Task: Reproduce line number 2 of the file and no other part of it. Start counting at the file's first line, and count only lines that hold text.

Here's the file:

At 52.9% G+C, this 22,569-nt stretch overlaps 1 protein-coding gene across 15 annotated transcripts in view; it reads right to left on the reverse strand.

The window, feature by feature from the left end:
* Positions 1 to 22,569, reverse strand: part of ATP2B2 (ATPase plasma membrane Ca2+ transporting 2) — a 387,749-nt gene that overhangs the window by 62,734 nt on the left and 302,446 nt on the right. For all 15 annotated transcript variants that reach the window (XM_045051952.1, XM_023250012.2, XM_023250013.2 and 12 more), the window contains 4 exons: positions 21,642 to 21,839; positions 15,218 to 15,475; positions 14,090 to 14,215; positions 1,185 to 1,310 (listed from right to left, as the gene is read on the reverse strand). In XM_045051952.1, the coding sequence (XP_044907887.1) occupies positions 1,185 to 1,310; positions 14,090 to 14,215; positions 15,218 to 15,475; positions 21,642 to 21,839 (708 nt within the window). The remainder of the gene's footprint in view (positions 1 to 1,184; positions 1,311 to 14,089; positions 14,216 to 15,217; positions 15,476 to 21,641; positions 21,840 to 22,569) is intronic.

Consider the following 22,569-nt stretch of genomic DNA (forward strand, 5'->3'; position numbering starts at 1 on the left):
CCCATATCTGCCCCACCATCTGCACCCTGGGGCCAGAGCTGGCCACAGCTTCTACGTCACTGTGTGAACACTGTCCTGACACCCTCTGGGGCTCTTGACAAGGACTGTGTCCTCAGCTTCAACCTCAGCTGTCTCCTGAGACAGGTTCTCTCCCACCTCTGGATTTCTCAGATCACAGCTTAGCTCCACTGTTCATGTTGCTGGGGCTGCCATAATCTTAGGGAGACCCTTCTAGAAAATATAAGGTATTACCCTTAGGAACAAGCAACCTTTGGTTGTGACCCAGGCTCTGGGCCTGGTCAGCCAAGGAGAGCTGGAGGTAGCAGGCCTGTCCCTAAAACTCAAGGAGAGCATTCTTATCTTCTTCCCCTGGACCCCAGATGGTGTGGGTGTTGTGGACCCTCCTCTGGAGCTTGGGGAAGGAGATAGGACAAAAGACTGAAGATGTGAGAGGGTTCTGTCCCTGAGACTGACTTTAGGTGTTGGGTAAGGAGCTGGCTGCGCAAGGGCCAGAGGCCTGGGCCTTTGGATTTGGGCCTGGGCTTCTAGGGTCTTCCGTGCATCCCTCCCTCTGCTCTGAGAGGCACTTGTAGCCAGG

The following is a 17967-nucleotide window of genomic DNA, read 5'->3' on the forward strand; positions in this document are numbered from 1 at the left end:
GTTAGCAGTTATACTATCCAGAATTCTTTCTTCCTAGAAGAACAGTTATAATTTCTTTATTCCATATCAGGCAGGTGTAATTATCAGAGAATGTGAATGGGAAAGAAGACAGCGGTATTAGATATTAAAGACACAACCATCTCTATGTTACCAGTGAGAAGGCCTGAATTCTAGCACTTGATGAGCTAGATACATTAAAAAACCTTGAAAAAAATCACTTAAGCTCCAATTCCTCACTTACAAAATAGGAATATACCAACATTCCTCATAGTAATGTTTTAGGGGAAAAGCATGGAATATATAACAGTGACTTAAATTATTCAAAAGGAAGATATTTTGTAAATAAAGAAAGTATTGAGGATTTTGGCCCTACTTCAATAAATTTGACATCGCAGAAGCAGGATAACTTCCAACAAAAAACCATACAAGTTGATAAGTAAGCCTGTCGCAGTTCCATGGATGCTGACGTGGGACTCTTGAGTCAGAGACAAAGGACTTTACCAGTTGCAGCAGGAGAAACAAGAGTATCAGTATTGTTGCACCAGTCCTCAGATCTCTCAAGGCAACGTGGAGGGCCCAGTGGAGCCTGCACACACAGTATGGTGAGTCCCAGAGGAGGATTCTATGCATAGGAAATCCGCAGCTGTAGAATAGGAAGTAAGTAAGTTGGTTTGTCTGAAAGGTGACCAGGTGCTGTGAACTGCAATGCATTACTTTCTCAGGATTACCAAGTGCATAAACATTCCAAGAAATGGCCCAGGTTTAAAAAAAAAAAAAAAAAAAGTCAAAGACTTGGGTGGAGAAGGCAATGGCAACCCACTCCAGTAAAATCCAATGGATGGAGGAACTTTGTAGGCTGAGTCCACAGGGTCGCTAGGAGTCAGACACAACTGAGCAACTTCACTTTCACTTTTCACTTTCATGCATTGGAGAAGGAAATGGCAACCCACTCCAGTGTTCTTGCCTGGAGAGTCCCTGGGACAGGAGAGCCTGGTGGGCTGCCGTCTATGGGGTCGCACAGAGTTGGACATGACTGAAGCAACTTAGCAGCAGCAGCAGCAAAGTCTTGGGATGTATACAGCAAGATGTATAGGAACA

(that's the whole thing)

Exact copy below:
The window, feature by feature from the left end: